The organ was completed in spring of 1891, and on 18th May that year, Whit Monday, the inaugural concert took place. The programme comprised classical organ works, as well as secular and religious songs popular at the time. Of particular note in the programme is "The Blenheim Fantasia" (Opus 117 in D Minor) composed by Anglo/Dutch musician and composer Edouard Silas (1827-1909). He wrote the piece in 1891 especially for the occasion, and dedicated it to Lillian, the then Duchess of Marloborough. The piece has very contrasting themes and textures, in order to show off the scope of the new organ. Whilst it is quite fun to play, it is not a musical classic, and has sadly not enjoyed the musical limelight over the last century!  To hear a little extract click on the Blenheim Logo below

1. Organ Solo "The Blenheim Fantasia" Edouard Silas

Played by Prof. J. F. Bridge

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Click on the logo to Hear the Blenheim Fantasia by Silas

2. Song "O du mein holder Abendstern (Tannhauser) Richard Wagner

Sung by W. Plunkett-Greene

3 Organ Solo "Rigaudon" Sully

Played by Prof J. F. Bridge

4. Song "The Lost Chord" Sir A. Sullivan

Sung by Mrs Ronalds, acc. by the composer

5. Organ Solo "Toccata, Adagio and Fugue in C" J. S. Bach

Played by Prof J. F. Bridge

6. Song "Come Gentle Sleep" (Ivanhoe) Sir A. Sullivan

Sung by Mr. Joseph O’Mara, acc. By the composer

7. Song "Chant des Pelerins (Tannhauser) Richard Wagner

Sung by Mrs Ronalds, acc. Sir A. Sullivan

8. Song "O for the Wings of a Dove" Mendelssohn

Sung by Mrs Ronalds, acc. Sir A. Sullivan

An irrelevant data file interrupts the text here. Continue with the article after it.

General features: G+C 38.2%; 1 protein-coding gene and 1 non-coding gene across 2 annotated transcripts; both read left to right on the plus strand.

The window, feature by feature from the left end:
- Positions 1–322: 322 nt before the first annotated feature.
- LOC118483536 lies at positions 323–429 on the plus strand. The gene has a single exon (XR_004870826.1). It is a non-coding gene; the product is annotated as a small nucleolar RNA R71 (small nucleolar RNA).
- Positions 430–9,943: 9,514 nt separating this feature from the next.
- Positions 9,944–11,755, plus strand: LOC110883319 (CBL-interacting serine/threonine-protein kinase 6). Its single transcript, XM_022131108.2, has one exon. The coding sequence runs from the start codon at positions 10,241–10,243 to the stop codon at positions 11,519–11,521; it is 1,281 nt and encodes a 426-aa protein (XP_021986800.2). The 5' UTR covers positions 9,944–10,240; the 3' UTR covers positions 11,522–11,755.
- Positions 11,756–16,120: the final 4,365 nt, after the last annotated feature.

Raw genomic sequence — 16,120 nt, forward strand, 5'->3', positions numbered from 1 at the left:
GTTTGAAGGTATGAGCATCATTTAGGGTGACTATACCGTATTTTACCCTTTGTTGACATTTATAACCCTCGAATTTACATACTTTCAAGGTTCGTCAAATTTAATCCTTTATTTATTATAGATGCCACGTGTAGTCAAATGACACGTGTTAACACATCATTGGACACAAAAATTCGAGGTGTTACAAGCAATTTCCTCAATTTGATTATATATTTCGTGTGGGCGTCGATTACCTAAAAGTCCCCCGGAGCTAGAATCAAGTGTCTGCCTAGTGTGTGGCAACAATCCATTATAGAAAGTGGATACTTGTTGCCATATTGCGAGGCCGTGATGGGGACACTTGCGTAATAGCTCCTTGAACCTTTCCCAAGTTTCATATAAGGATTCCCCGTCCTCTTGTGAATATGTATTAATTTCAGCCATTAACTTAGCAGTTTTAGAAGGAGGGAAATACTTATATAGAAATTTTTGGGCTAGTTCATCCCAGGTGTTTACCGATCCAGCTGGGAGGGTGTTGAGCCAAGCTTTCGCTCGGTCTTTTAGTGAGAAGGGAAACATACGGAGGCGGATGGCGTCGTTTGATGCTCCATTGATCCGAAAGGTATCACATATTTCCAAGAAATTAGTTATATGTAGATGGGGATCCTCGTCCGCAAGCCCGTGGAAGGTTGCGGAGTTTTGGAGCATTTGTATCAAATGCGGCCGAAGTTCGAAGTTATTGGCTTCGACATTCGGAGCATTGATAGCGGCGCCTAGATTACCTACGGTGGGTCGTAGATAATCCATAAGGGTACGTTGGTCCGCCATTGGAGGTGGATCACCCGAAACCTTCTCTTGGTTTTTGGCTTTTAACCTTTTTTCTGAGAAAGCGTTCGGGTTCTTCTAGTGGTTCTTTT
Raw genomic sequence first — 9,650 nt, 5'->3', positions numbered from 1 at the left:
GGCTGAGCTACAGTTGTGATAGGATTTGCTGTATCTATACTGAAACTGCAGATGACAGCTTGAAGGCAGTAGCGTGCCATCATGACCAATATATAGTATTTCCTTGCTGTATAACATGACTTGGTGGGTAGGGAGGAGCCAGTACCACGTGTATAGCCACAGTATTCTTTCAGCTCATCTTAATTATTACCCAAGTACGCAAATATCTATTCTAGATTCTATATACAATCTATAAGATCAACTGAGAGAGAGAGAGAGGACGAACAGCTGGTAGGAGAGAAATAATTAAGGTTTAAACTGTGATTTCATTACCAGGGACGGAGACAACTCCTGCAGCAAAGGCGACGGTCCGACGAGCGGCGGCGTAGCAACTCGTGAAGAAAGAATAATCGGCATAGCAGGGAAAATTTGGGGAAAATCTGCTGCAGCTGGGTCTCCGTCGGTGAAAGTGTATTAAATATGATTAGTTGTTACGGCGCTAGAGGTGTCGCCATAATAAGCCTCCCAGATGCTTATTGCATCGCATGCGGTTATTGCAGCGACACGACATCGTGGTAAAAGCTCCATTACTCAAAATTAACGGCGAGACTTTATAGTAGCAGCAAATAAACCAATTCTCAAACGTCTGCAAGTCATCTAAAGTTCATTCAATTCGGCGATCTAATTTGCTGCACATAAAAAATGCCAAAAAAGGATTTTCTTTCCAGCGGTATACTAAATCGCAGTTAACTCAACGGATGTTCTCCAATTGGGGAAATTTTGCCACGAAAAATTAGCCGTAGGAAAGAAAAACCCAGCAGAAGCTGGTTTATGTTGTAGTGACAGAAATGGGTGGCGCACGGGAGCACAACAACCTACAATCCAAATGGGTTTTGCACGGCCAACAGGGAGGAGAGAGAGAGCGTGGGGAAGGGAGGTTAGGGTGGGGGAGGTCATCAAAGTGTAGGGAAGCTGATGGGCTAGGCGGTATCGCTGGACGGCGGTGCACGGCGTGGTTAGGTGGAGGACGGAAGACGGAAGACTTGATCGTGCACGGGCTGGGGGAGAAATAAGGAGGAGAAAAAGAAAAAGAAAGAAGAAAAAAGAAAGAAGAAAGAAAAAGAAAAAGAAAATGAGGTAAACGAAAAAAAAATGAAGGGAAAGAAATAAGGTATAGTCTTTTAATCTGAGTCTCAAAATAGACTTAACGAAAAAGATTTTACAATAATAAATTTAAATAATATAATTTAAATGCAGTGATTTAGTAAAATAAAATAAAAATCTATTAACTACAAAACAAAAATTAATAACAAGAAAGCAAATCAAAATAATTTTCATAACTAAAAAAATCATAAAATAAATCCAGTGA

9. Song "Jess Macfarlane" Scottish Trad.

Sung by Mr. Plunkett-Greene

10. Song "The Minstrel Boy" Irish Trad.

Sung by Sung by Mr. Joseph O’Mara

 

There was an "open-requests session" after the formal programme, and other pieces by Lemmens, Handel, Merkel and Silas were played.

Two weeks after the concert the Oxford Times wrote:

"Mr Willis has built a truly magnificent organ for the Duke of Marlborough, which was "opened" by Professor Bridge on Monday the 18th last. There was a large house party, but the great gathering which was originally intended was postponed on account of the severe illness of the Dowager Duchess. Mr Edward Lloyd was unable to sing from the effects of a cold, but his place was taken by Mr O’Mara, of the Royal English Opera, Mr Plunkett Greene singing alto. The instrument was formally inaugurated with a fantasia entitled "Blenheim" composed for the occasion by Mr Silas. This is a very fine specimen of Mr Silas’ well-known powers as an organ writer, and met with much approval. Selections from Bach, Handel, Lemmens etc., completed the programme. The Long Gallery in which the organ stands, is about 183 ft in length, and lofty in proportion. The 32s tell well, and indeed the whole organ is one of the most perfect specimens of Mr Willis’ work. Few private houses contain such a complete organ as is to be found at Blenheim. Mr F Cunningham Woods, MA, organist at Exeter College, is appointed private organist to the Duke of Marlborough. Mr Woods was a student at the National Training School before going to Oxford, and has had for his instructors Sir John Stainer and Dr Bridge. The organ possesses four manuals and nearly seventy stops."

 

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Sir Arthur Sullivan,   who featured in the Inaugural Concert.